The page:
ICE director: Undocumented immigrants ‘should be afraid’
MIAMI — President Donald Trump’s immigration enforcer doubled down Friday on recent comments that undocumented immigrants “should be afraid” under the Trump administration.
Immigration and Customs Enforcement Acting Director Thomas Homan said in an interview that he has “zero regrets” about his remarks before Congress this week, expanding on them.
“It needed to be said,” Homan told CNN on the sidelines of a Central American prosperity and security conference.
“When you enter this country illegally, it’s a crime,” Homan told a House appropriations subcommittee Tuesday. “And by me saying you should be worried, you should be afraid, if you lie on your taxes, you got to be worried, is the IRS going to audit me? … When you speed down the highway, you got to sorry, am I going to get a speeding ticket? You worry. It’s natural human behavior. If you’re going to violate the law, you should be worried. … you violated a law of this country”
Homan’s words in Congress sparked outrage from Democrats and immigration advocates, who have decried what they call fear-mongering in communities. Local law enforcement and officials have complained that the Trump administration’s enforcement activities have harmed immigrant communities, making people afraid to go to school, seek medical attention and report crimes for fear of being deported.
Homan said that the administration is prioritizing for arrest criminals, national security threats, individuals who reenter the country after being legally deported and those who have a final order for deportation.
Nevertheless, he said Trump and his administration have made clear that any undocumented immigrant could be arrested and face deportation proceedings at any time, unless they have current and valid protection under DACA.
“When I say all people are on the table, that’s what the executive orders say,” Homan told CNN. “The executive orders could have been written in one sentence: we will now enforce the laws on the books, which we haven’t been allowed to do.”
Blaming sanctuary policies, communities
Homan disputed the idea that ICE and the administration are responsible for fear in immigrant communities — saying that sanctuary policies, immigrants who don’t cooperate and the spread of false stories are really to blame.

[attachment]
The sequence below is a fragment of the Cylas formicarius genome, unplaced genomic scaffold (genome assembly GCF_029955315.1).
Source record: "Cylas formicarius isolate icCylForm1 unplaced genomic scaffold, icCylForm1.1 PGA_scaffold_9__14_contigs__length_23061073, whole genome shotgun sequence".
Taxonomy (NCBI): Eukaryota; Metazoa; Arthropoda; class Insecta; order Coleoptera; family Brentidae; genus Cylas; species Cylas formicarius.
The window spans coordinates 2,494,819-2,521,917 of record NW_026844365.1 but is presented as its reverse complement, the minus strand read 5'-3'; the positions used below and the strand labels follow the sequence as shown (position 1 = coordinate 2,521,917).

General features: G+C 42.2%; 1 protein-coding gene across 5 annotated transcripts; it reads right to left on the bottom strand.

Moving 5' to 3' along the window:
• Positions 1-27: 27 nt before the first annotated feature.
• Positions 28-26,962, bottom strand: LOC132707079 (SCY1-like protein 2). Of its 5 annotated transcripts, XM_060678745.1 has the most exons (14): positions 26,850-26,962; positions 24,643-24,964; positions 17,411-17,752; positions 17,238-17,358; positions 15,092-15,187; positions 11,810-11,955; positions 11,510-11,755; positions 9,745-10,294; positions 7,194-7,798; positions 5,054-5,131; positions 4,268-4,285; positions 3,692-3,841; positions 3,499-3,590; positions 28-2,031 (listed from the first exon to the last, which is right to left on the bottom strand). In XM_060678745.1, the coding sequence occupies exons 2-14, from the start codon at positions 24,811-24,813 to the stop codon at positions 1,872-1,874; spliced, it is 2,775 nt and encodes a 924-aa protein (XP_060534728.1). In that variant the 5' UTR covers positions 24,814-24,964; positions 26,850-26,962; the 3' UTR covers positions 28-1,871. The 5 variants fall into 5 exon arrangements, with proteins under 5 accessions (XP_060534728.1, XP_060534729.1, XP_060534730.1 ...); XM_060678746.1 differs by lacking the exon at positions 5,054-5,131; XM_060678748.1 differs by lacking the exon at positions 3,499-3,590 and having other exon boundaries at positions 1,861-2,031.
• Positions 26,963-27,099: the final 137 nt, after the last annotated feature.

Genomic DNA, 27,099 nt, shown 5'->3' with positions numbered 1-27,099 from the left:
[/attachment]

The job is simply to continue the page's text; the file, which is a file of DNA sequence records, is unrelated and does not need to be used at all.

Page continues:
He brought up detainers — requests by ICE to local law enforcement agencies to hold a person for up to 48 hours beyond when they would otherwise be released so that ICE can pick them up from the jail. Many jurisdictions do not honor those requests, some to maintain trust with local communities and some because courts have found doing so to be unconstitutional.
Homan said the release of those individuals amounts to “forcing our hands” — meaning his agents must make those arrests at homes, public areas or courthouses. That could mean that other undocumented immigrants around that person could be caught up as well.
Those incidents also spur false stories of raids or sweeps, Homan added, emphatically denying that his agency does anything except targeting individuals who are priorities for removal, plus people they encounter incidental to those actions.
“Is ICE putting the fear in the community or is it other people putting fear in the community?” Homan said. “The false stories out there (are) what’s sending the chill down the spine of the immigrant community. If I had the cooperation I needed, most of these arrests could be made in a county jail.”
And, as for criticisms that ICE arrests tear apart families, Homan said the blame should be on undocumented immigrants who choose to start families in the US in the first place.
“The constant story about us separating families … when someone enters this country illegally, or someone overstays their visa, they know they’re in this country illegally,” Homan said. “If they take it upon themselves to have a child in this country and becomes a US citizen by birth, he put his family in that position, not ICE, not Border Patrol. And to vilify the men and women of ICE as separating families is unfair.”
Homan also passionately disputed the idea that his policies were heartless, growing visibly emotional as he recounted things he’d seen in the field that still give him nightmares, he said.
His argument: The humane thing to do is to deter people from paying the human smugglers and cartels that are the only way to illegally cross the Southwest border.
“Why am I so strong in what I’m trying to do?” Homan said. “Because people haven’t seen what Tom Homan’s seen … They haven’t seen the dead immigrants on a trail that were left stranded. They weren’t in Phoenix, Arizona when these organizations were holding people hostage, raping the women, molesting the children, killing people that couldn’t pay their smuggling fees, doubling their smuggling fees after they got to the United States. … People weren’t standing with me in Victoria, Texas, in the back of a tractor trailer with 19 dead aliens including a five-year-old child laying dead under his father that suffocated in the back of this tractor trailer by these smuggling organizations.”